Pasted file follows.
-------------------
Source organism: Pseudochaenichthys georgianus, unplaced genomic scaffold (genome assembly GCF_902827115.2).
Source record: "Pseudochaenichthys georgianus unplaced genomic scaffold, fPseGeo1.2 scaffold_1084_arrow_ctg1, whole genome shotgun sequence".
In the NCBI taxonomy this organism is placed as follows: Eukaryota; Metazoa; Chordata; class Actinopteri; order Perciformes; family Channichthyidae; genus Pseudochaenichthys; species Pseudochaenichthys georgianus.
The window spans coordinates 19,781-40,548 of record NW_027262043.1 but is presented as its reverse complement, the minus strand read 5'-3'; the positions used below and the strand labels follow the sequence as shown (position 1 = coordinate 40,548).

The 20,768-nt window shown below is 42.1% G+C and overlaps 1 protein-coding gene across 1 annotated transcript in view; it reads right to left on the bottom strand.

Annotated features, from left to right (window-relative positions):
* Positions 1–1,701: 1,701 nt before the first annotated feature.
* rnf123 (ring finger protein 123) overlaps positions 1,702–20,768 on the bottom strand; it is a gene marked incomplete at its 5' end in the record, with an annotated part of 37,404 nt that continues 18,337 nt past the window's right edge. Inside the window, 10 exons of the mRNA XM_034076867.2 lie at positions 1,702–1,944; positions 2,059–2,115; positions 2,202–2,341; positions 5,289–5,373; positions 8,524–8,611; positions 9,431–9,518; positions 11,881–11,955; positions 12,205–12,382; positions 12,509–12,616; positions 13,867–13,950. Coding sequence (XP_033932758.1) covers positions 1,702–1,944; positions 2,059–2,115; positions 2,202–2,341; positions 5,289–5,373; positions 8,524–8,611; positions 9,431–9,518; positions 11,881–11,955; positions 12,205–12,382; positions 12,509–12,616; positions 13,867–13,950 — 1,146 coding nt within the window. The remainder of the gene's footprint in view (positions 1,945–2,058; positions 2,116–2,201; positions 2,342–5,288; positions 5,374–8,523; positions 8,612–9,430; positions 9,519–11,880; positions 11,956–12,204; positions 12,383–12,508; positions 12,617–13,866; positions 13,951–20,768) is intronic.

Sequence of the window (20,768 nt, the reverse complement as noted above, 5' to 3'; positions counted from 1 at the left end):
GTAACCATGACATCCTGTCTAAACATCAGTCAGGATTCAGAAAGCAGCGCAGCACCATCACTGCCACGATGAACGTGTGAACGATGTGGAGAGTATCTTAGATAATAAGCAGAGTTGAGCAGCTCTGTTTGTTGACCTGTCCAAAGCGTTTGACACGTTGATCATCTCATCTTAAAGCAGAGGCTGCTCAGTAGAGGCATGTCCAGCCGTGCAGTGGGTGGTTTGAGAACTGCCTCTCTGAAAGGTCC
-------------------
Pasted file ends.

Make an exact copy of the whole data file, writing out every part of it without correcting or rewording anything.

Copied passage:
Source organism: Pseudochaenichthys georgianus, unplaced genomic scaffold (genome assembly GCF_902827115.2).
Source record: "Pseudochaenichthys georgianus unplaced genomic scaffold, fPseGeo1.2 scaffold_1084_arrow_ctg1, whole genome shotgun sequence".
In the NCBI taxonomy this organism is placed as follows: Eukaryota; Metazoa; Chordata; class Actinopteri; order Perciformes; family Channichthyidae; genus Pseudochaenichthys; species Pseudochaenichthys georgianus.
The window spans coordinates 19,781-40,548 of record NW_027262043.1 but is presented as its reverse complement, the minus strand read 5'-3'; the positions used below and the strand labels follow the sequence as shown (position 1 = coordinate 40,548).

The 20,768-nt window shown below is 42.1% G+C and overlaps 1 protein-coding gene across 1 annotated transcript in view; it reads right to left on the bottom strand.

Annotated features, from left to right (window-relative positions):
* Positions 1–1,701: 1,701 nt before the first annotated feature.
* rnf123 (ring finger protein 123) overlaps positions 1,702–20,768 on the bottom strand; it is a gene marked incomplete at its 5' end in the record, with an annotated part of 37,404 nt that continues 18,337 nt past the window's right edge. Inside the window, 10 exons of the mRNA XM_034076867.2 lie at positions 1,702–1,944; positions 2,059–2,115; positions 2,202–2,341; positions 5,289–5,373; positions 8,524–8,611; positions 9,431–9,518; positions 11,881–11,955; positions 12,205–12,382; positions 12,509–12,616; positions 13,867–13,950. Coding sequence (XP_033932758.1) covers positions 1,702–1,944; positions 2,059–2,115; positions 2,202–2,341; positions 5,289–5,373; positions 8,524–8,611; positions 9,431–9,518; positions 11,881–11,955; positions 12,205–12,382; positions 12,509–12,616; positions 13,867–13,950 — 1,146 coding nt within the window. The remainder of the gene's footprint in view (positions 1,945–2,058; positions 2,116–2,201; positions 2,342–5,288; positions 5,374–8,523; positions 8,612–9,430; positions 9,519–11,880; positions 11,956–12,204; positions 12,383–12,508; positions 12,617–13,866; positions 13,951–20,768) is intronic.

Sequence of the window (20,768 nt, the reverse complement as noted above, 5' to 3'; positions counted from 1 at the left end):
GTAACCATGACATCCTGTCTAAACATCAGTCAGGATTCAGAAAGCAGCGCAGCACCATCACTGCCACGATGAACGTGTGAACGATGTGGAGAGTATCTTAGATAATAAGCAGAGTTGAGCAGCTCTGTTTGTTGACCTGTCCAAAGCGTTTGACACGTTGATCATCTCATCTTAAAGCAGAGGCTGCTCAGTAGAGGCATGTCCAGCCGTGCAGTGGGTGGTTTGAGAACTGCCTCTCTGAAAGGTCC